Dual Class Shares, Board of Directors' Effectiveness and Firm's Market Value: An Empirical Study
de Andrade, L.P., Bressan, A.A. & Iquiapaza, R.A. J Manag Gov (2017). DOI 10.1007/s10997-017-9375-7
Posted: 24 Oct 2017 Last revised: 20 Feb 2018
Date Written: March 4, 2017
This study aims to identify whether a relationship exists between the controlling shareholders’ voting power and outside directors’ effectiveness in maximizing firms’ financial performance. We analyze a panel data with 3057 observations for the 2000–2012 period using a random effects model, logit and probit regressions, and the two-stage model of Heckman in the Brazilian stock market. Our findings show that firms whose controlling shareholders use dual class shares to leverage their voting power have less independence from the board and worse financial performance and market value. Further, the percentage of outside directors tends to be ineffective in increasing the firm’s value, and in changing the firm’s chief executive officer (CEO) when (1) the controlling shareholder’s voting power is leveraged, or (2) when the CEO assumes a position on the board of directors simultaneously. We interpreted that these results are in line with the arguments in favor of the existence of a new agency cost, which is related to the undue obedience of board members to authority, such as the largest controlling shareholder or the CEO in Brazilian listed firms.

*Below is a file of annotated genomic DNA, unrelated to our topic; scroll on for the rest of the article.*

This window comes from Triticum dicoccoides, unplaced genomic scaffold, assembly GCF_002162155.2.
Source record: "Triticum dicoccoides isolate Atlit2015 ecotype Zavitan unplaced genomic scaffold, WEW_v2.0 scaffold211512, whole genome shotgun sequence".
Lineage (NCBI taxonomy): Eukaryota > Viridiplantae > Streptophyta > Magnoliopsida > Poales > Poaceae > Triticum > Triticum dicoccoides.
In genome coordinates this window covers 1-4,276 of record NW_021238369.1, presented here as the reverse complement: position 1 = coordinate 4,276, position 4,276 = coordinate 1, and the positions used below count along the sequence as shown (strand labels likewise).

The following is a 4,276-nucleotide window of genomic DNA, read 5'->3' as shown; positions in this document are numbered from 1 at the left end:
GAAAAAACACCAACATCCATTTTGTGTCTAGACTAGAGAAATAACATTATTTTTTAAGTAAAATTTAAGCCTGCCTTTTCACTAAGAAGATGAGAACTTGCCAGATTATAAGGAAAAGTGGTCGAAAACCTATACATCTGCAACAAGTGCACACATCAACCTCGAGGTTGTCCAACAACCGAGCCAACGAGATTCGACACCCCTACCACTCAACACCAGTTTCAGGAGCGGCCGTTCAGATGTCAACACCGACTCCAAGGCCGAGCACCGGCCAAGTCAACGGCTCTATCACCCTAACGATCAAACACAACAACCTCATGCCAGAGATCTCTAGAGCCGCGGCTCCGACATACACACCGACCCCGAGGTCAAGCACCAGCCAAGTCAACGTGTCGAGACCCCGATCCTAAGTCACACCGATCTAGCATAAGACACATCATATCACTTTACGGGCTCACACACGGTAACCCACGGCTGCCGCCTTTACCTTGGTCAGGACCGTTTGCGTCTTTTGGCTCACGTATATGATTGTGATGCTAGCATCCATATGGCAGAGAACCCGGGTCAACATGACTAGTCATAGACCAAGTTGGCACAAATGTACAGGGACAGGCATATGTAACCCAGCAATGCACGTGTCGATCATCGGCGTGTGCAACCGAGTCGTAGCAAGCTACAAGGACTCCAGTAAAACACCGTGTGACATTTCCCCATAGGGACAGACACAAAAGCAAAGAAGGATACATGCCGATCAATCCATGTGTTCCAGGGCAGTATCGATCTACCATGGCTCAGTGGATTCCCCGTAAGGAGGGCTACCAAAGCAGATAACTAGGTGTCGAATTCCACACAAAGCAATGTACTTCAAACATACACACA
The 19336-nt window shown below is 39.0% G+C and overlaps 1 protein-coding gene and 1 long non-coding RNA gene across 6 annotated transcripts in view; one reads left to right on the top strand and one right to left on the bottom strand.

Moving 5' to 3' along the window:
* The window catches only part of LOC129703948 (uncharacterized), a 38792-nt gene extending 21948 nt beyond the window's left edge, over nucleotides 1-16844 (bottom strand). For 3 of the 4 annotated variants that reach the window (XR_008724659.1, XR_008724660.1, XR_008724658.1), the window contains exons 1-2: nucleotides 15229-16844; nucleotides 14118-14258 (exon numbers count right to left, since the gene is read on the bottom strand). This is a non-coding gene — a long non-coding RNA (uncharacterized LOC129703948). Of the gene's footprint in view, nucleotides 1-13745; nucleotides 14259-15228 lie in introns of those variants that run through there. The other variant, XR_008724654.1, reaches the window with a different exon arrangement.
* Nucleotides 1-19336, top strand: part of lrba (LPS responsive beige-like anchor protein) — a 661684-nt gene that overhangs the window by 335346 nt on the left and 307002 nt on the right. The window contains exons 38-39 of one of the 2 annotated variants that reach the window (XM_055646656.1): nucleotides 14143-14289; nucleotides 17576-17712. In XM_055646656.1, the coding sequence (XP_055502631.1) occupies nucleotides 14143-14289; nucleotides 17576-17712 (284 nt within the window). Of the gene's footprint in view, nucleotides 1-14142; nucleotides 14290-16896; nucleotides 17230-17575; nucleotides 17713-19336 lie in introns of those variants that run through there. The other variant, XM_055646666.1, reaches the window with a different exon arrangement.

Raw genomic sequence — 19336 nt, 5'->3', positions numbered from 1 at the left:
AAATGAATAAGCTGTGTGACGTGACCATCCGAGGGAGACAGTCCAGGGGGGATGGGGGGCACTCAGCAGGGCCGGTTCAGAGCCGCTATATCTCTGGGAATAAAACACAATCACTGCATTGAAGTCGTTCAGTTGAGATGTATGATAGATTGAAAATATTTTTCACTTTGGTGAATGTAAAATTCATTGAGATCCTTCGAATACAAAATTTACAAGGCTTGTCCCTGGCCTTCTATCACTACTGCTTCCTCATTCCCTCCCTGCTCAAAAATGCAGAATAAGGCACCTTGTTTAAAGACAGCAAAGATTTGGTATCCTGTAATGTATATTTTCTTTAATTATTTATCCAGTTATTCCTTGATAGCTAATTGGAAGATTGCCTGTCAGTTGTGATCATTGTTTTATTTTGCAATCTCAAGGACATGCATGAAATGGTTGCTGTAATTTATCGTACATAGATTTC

Keywords: Voting Power, Dual Class Shares, Outside Directors, Agency Costs
JEL Classification: G32, M21
Suggested Citation: Suggested Citation